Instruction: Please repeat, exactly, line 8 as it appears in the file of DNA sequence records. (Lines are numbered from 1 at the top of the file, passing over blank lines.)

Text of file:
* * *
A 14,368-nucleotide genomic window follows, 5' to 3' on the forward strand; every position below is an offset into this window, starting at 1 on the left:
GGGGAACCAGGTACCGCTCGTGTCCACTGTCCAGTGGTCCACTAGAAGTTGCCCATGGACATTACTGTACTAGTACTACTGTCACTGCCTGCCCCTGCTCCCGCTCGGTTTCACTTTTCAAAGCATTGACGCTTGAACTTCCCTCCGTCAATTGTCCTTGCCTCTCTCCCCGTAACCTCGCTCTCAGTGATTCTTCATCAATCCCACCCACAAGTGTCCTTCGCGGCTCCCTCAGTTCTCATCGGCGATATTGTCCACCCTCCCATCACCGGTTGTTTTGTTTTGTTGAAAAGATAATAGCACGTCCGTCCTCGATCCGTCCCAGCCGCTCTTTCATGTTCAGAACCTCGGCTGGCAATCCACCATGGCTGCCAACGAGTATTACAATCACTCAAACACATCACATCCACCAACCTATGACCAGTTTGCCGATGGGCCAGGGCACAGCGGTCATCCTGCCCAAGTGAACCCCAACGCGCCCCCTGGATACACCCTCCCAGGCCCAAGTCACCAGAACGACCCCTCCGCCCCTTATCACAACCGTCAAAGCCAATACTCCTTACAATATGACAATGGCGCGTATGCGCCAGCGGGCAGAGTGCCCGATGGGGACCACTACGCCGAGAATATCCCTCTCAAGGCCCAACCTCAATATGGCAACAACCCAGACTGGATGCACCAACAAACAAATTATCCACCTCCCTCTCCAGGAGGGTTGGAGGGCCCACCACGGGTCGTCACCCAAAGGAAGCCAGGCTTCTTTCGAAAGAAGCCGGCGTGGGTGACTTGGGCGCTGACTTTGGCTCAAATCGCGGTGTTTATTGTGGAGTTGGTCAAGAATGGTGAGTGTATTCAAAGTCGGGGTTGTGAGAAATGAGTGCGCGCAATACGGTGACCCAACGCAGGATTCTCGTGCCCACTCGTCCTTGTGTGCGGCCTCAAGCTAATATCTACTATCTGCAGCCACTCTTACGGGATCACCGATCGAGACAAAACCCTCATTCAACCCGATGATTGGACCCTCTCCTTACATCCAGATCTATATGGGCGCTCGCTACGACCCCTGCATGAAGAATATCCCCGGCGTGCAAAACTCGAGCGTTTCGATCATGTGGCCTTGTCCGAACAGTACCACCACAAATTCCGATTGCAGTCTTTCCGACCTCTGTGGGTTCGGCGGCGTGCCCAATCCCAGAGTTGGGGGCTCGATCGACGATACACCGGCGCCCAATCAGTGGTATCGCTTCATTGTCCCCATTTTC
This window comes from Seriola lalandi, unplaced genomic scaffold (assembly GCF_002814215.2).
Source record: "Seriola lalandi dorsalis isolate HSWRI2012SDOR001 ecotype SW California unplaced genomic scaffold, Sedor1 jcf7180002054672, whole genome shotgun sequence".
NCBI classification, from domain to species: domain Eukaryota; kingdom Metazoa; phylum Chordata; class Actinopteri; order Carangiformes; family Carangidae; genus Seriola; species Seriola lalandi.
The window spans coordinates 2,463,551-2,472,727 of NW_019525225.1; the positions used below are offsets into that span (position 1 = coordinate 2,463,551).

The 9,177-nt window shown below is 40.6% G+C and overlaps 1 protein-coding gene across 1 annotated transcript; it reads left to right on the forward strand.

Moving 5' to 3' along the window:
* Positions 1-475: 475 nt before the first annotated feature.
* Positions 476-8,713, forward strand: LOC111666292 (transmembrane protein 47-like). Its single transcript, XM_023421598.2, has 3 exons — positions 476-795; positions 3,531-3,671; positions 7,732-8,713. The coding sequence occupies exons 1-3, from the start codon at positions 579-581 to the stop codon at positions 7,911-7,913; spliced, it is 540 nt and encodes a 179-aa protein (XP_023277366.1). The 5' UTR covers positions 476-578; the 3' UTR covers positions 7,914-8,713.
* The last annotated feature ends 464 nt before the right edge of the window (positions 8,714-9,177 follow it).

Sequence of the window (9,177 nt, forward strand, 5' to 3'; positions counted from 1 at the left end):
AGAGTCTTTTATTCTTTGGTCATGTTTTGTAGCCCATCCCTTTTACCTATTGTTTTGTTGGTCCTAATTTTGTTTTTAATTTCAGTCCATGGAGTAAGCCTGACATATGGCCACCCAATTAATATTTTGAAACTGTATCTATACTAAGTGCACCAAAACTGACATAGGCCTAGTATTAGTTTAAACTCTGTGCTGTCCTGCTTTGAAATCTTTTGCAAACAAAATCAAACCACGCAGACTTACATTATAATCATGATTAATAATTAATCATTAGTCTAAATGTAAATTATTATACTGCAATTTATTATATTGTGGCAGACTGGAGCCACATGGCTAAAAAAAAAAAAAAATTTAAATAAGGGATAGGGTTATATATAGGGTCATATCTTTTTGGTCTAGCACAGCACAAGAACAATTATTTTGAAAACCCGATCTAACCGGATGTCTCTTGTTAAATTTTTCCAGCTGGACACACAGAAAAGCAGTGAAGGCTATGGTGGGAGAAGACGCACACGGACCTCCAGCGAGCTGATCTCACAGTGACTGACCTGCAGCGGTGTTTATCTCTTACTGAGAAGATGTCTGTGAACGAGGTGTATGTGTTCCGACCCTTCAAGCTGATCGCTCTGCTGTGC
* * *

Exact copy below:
Moving 5' to 3' along the window: